Here is an overview of what a diocesan review boarQ to as, WASHINGTON- (CNS) When the U.S. bisho'ps adopted the charter and norms require all sess any complaint, and pro'cePublicity Chairmen. are " Dottie Cawley at 508-477-2798. their "Charter for the Protection dioceses and eparchies to do to dures "readily available 'in asked to submit news items for of Children and Young People" in order to respond effectively printed form" for making acomthis colum'n to The Anchor, MISCELLANEOUS - The in 2002, they said, "We pledge to allegations of clergy sexual plaint. P.O. Box 7, Fall River, 02722. next Retrouvaille weekend will be ourselves to act in a way that abuse and prevent such abuse The norms require that the diName of city or town should be held January 16-18 and offers manifests our accountability to from now on., ocesan review' board have at ' included, as well as full dates couples a chance to heal and re- 'God; to his people and to one For healing and reconcilia- least five members who are of all activities. DEADLINE IS new troLibled marriages. Redis- another in this grave matter" of tion of victims, they must: Catholics of "outstanding integNOON ON FRIDAYS. .- reach out to victims and rity and good judgment," but cover yourself and your spouse clergy sexual'abuse of minors. Events published must be of and a'lovingrelationship in marThe charter established a Na- their families with "a sincere larger boards may also include interest and open to our general riage. FOf more information call , tional Review Boar~ and an Of- commitment to their spiritual non-Catholics. Every board is to readership. We do not carry no,1-800-470-2230 or the Diocesan fice for Child and Youth Protec- . and emotional w.ell-being." This include at' lea.st one "experiti.ces of fund-raising activities, outreach is to include "provision enced and respected pastor" and which may be advertised at our Office of Family Ministry at 508- tion to assure that bishops comof counseling, spiritual assis- at least one person with experply with the policy decisions' 999-6420. regular rates, obtainable from tance, support groups and other tise in the treatmerit of sexually sp~lled out in the charter and the our business office at 508-675legally binding' "Essential social services agreed upon" by abused minors; whatever the NORTH DARTMOUTH 7151. the victim and diocese; board size, more than half must A Divorced-Separated Support Norms" accompanying it. - "Not enter into confiden- be lay pe~ple not employed oy ATTLEBORO FALLS But most of the charter and Group will meet January 12 from The Immaculate Art Ministries, a . 7-9 p.m. at the Family Life Cen- norms were directed at dioceses tiality agreements" unless the the Church. They are appointed group of diocesan young adults, 'tel', 500 Slocum Road. Guest themselves, with specific poli- , victim requests it "for grave and to five-year, renewable terms. ~ill'present a dramatization on To guarantee an effective re'speaker Christine Homen will cies and procedures all dioceses substantial reasons." If the victhe Mys~eries of Light tonight at address the topic "Anger Manage- were mandated to .implement. tim seeks c'onfidentiality, the' sponse to all allegations, dio6:30 p.m. at St. Mark Church, 105 . ment." Last summer and fall the youth reasons are to' be st,ated in th-e' ceses must: Stanley Street. It is sponsored by protection office sent' indepen- text of the agreement; - "Report an allegation of the diocesan Centennial Commit- "Have mechanisms in sexual abJse of a person who is NORTH EASTON - The dent auditors to every diocese tee. For more information call public is invited to participate in aIJd eparchy -:-' Eastern-rite dio-. place to respond promptly to a minor to the public authori508-699-7566. . the praying of the 20 mysteries of cese - to assess their compii- any allegation where there is ties." Dioceses must comply the rosary 'on Sundays at 5 p.m. ance with those mandates. reason to believe that sexual with civil reporting laws and co. FALL RIVER - A Catholic in the chapel of the Father Peyton A detailed national report on ' abuse of a.minor has occurred." operate with authorities in any television program entitled "Boa Center at Holy Cross Fa!TIily Min- those compliance audits was . This includes' having at least one legal investigation; . . competent 'outr~ach co.ordinator, Nova da'Vida," will appear 'on istries, 58 Washington Street. published Tuesday. Turn to page 'seven - Charter Chanl)el 20 in Portuguese ,Janu- Daily rosary is recited at'9 a.m. ary 21 at 9:30 p.m. Sponsored by and Mass is celebrated at noon the Communications Depl1rtment every weekday. of the diocese. it will be the sixth part of a series called "Christians WAREHAM - A Couples Ask." Retreat will be held the weekend of March 19 at the Sacred Hearts HYANNIS - Father Roger,. Retreat Center, 226 Great Neck FALL RIVER - The Charter for the Protection while an allegation of abuse is investigated; the re: Landry will begin an adult edu- Road. For more information call路 , of Children and Young People adopted by the U.S. porting to civil authorities of any suspected case of cation course entitled" The Con- 508-295-0110 or E-mail: 'Catholic Bishops in Dallas in 2002 called for a com- sexual misconduct with a minor; the offering of controversial and Often Misunder- firstname.lastname@example.org., pliance audit to be conducted to ensure that all dio- fidential counseling to an alleged.victim; and the stood Issues in Catho-licism," ceses were implementiflg the Charter. policy that no diagnosed pedophile be given any January 25 from 6-8 p.m. at Sl. . YARMOUTHPORT - FaA report Tuesday announced that the Diocese of parish assignment in the diocese or be authorized to ' Francis Xavier School, 33 Cross ther Roger Landry will lead a Fall River was among dioceses in complIance with minister outside the diocese. Street. Other sessions will follow Morning of Recollection tomor- , the charter. At the same time an independent Review Board cine Sunday a month. row from 9 a:m. to noon at ,the , ' Representatives from the Gavin Group, the firm was also established to serve as.an advisory body in Sacred Heart Chapel. It will inhired to make the audit, conducted their audit of the, 'general matters concerning the issue of sex\.lal misMASHPEE - The Third 01'-' clude the celebration of Mass, the conduct and to serve as a monitoring and advisory Fall River diocese from October 20-24, 2003. del' of Carmelites will meet Janu- opportunity for re'conciliation and o As The Anchor went to press on Tuesday, the board when specific accusations Of sexual miscon- ' ary 18 for an evening of prayer talk~ on t~e theme "The Lord's cumulative results of these.audits as well'as sum- duct by a cleric is made. A tel~phone number was and study following the 5:30 p.m.', Baptism and Ours." For more inmary reports from each diocese were being released provided for anyone.to call at any time to repOlt an , Mass. For more infqrmation call formation call 508-775-0818. by the U.S. bishops' Office for Child and Youth Pro- incident of abuse. A .Iay~oman - a lice'nsed social worker -:- was tection in it~ "Report on the Implementation of the Charter' for the Protection of Children and Young appointed to oversee the Review Board process and People." . to serve as the bishop's delegate to resporid to accuearthqu~ke In commenting on it, Bisfiop'George W. Coleman sations of abuse. said, "I am certainly pleased that the audit found the Along with that position, tne Review Board memBALTIMORE (CNS) - Cat.!}oCRS', efforts will concentrate in Diocese of Fall River compliant with the Charter bership was constituted to include a civil lawyer, a lic Relief Services has allocated Bam, where approximately 70 perfor the Protection of Children and Young People.., canon lawyer, a priest, an adult survivor of child $100,000 for emergency assistance cent of the ancient city's' mud st~c颅 The implementation of policies and procedures desexual ab~se; a parent of a victim of sexual abuse; to help earthquake victims in路Iran. tures were destroyed when the earthsigned to safeguard children has 'been a priority in and a layperson. . More than 25.000 people were quake struck, leaving tens of thouthis diocese for 10 years and remains so today." .Later in 1994 a policy detailing the response to reported killed in the December 26 sands homeless, the statement said. of their work here, auditors isbe taken to allegations of sexual abuse of a minor by At the conclusion quake in the ancient city of Bam. The Canadian Catholic Organisued one instruction and two recoml11endations to a diocesan employee or volunteer was instituted in Iranian officials believed the death zation for Development and Peace the' diocese for improving its compliance with the tlte Fall River diocese. That policy mandated that all toll is above 40,000. , also announced it was seeking docharter, and, as the auditors note in the conclusion clergy; employees and volunteers of th~ diocese reCRS said the aid will be used to nations to assist with the relief ef- . of their summary report, each had been addressed port any' suspected incident of abuse of a child to provide emergency food, medical fort. by the diocese by Dec. I, 2003. , civil authorities. care and other life-saving assistance, "As is always the case with evIt is important to keep in mind tQat the audit was It was in 1994 as well that the diocese began reaccording to: an agency statement. ery major disaster worldwide, Dedesigned to'review and check actions of each diocese quiring that any per~on working or volunteering in a CRS staff wi 11 assist agency partners velopment and Peace will acceptonly since June of 2002. The audit did not document position with access to children attend an abuse prein dislIibuting the aid. and forward -donations to help the efforts that may have been taken by a diocese in J:e.- vention training session and agree to acriminal back"In additiQn to unimaginable sor- victims of the'earthquake that struck sponse to the issue of child abu'se prior to that time. ground check. row. light now the people in Bam'路 the Bam region in," the agency said. The principal steps mandated by the charter were Si'nce then more than 20,000 persons havG thus and the surrounding areas are strug- , 'Contributions to CRS, may be put into place in the Fall River diocese almost a defar undergone these checks. gling to proviOe for even their most made by mail to: Catholic Relief cade ago. The Fall River diocese remains steadfast in its basic needs, '!S food, water, medi- Services, Iran Emthquake Response, By 1994 then Bishop Sean O'Malley, OFM Cap., efforts tQ create safe environments for any child incines, shelter and warmth are all in P.O. Box 1790, Baltimore, MD had implemented procedures that required the place- volved in any program or activity of the Church, a short supply," .said .Ken. Hackett, 21203-7090; or by phone at: 1-800"ment of an accused cleric on administrative leave statement release~uesday by the diocese, asserted. CRS president. 736-3467. <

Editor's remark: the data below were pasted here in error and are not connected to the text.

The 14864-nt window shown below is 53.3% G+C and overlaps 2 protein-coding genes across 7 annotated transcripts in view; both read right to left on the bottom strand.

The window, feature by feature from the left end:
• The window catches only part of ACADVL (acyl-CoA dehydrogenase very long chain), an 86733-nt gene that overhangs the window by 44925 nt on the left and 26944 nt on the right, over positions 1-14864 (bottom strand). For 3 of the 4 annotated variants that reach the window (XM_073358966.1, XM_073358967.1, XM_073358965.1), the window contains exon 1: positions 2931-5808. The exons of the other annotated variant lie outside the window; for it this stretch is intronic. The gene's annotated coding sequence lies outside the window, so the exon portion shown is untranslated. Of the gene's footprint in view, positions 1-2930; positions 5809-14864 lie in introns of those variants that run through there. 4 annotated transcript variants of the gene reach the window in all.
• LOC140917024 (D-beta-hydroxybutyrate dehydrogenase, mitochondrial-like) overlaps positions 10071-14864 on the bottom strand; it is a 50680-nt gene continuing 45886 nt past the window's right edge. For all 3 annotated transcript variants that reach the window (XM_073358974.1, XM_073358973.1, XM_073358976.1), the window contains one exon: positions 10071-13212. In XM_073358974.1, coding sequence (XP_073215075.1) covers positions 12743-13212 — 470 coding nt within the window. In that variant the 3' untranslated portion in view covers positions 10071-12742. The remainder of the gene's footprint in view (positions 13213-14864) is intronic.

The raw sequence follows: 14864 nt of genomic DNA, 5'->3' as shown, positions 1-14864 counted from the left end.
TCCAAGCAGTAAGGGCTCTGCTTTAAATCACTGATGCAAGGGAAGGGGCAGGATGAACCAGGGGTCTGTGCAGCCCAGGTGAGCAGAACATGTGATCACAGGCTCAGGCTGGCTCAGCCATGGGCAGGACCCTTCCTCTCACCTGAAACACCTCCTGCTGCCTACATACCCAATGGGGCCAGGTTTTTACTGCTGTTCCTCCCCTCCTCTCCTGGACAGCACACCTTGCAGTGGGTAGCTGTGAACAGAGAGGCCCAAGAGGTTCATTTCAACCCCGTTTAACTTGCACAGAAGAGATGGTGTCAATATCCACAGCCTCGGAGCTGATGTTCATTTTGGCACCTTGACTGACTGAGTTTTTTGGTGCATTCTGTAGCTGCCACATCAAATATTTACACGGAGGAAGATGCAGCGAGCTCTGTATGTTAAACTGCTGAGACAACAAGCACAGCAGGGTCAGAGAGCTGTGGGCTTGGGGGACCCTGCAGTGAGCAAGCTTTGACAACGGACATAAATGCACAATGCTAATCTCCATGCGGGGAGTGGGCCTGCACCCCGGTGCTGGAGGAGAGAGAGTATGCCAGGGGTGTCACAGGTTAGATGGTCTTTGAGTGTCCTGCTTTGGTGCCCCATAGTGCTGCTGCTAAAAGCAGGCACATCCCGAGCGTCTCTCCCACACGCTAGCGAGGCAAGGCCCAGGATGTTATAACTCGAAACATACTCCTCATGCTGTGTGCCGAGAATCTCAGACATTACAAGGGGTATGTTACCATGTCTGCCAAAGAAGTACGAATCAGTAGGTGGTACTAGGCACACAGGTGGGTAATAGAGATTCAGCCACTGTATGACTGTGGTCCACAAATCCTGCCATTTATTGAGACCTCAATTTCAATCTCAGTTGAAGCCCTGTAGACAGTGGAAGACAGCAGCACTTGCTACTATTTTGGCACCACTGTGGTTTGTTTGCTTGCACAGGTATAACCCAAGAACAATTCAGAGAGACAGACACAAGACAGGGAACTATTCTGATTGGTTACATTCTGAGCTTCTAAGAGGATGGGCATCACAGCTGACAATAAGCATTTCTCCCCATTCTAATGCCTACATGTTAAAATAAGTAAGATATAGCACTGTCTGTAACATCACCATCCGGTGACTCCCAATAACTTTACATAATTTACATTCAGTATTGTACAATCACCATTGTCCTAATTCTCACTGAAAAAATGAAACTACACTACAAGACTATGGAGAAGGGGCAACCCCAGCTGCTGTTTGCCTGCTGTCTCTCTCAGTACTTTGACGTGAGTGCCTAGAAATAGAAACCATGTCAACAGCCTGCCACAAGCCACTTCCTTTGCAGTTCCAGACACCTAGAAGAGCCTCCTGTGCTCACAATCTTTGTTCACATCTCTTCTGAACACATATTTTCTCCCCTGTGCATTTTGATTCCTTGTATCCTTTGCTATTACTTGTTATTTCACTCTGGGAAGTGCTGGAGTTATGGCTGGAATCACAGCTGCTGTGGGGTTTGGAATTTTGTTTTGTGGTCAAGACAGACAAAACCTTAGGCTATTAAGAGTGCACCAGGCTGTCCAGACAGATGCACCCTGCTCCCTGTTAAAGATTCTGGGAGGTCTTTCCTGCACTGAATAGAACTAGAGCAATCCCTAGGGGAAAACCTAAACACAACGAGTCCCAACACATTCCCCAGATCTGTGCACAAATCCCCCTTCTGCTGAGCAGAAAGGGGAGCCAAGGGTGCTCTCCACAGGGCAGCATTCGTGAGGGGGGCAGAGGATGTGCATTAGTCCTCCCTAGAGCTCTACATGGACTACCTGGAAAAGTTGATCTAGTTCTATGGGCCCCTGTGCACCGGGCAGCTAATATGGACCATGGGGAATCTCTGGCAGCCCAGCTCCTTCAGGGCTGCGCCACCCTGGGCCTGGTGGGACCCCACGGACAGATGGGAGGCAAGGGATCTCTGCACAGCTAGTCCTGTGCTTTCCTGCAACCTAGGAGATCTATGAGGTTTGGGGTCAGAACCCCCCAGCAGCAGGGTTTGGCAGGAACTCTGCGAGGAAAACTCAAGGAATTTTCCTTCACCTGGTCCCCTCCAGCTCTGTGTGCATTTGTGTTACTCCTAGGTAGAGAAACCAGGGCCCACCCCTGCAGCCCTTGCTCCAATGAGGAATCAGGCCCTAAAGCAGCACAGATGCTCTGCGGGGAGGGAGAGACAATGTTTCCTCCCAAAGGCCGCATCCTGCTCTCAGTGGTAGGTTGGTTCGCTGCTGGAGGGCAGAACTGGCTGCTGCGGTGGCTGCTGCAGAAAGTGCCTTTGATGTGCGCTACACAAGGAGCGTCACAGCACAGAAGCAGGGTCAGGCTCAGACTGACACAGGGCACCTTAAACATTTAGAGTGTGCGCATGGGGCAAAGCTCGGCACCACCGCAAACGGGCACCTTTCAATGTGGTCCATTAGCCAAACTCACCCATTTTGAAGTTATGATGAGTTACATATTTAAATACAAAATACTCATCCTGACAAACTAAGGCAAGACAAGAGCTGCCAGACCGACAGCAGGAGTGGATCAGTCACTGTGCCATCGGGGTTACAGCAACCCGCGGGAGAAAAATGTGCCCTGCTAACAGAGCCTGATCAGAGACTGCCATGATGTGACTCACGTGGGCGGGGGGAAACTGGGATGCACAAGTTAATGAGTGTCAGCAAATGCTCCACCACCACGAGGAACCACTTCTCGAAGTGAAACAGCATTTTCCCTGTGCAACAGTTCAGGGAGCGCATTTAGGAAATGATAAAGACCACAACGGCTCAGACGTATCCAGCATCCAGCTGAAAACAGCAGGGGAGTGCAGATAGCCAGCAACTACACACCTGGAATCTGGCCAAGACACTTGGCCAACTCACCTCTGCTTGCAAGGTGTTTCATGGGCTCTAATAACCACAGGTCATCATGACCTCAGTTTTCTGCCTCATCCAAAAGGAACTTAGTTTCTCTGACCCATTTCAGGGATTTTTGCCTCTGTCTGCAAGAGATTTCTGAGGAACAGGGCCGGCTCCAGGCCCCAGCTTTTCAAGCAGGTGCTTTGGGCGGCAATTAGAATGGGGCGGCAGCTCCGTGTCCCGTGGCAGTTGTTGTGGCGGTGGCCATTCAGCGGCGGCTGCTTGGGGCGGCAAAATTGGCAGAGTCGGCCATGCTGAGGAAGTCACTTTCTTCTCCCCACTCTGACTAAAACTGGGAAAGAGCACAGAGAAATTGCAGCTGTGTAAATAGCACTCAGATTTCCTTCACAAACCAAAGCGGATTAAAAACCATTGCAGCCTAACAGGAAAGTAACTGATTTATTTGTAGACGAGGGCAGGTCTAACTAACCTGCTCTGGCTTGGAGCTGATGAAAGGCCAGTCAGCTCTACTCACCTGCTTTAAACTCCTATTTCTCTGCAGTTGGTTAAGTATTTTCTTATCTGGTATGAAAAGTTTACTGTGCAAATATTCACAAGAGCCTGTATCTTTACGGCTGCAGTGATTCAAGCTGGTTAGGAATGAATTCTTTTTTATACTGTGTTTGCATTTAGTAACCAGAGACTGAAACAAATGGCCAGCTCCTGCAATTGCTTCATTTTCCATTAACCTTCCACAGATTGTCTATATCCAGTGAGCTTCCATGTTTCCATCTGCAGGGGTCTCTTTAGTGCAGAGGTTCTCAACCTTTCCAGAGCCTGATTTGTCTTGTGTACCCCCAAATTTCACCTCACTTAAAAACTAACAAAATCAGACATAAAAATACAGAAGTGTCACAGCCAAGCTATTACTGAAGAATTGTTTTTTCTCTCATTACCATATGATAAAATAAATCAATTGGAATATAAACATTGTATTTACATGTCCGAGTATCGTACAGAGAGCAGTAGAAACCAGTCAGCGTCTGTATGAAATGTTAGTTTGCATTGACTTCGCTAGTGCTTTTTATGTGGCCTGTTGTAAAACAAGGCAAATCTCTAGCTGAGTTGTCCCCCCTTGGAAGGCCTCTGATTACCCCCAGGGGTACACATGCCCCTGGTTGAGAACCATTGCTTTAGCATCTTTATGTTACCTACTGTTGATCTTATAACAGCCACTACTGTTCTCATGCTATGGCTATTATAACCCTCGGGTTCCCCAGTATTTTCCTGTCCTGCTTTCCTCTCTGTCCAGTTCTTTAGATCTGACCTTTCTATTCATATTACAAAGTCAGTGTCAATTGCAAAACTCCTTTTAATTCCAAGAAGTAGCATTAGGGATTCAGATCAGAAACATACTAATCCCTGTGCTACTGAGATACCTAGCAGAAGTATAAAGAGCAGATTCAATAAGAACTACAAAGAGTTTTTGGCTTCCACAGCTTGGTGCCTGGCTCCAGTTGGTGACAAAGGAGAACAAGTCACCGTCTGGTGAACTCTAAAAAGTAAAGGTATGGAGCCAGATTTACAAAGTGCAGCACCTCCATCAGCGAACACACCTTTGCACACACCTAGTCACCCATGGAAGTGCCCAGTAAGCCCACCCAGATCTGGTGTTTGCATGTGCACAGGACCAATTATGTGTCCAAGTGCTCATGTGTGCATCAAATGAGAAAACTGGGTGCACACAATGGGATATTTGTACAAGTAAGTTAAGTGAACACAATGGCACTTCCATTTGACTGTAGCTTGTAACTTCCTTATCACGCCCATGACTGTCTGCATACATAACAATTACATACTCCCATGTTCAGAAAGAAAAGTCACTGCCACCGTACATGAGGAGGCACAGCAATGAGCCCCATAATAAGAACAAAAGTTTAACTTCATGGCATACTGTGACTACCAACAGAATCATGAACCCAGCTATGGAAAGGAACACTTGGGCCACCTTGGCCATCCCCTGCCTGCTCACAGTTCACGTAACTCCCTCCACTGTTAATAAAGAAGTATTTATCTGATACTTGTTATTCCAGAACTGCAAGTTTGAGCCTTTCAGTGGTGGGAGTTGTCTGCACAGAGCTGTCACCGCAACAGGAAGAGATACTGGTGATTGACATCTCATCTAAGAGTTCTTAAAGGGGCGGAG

Fall ,River dioces~ in compliance' with U.S~ bi'shops' abuse 'p9licies charter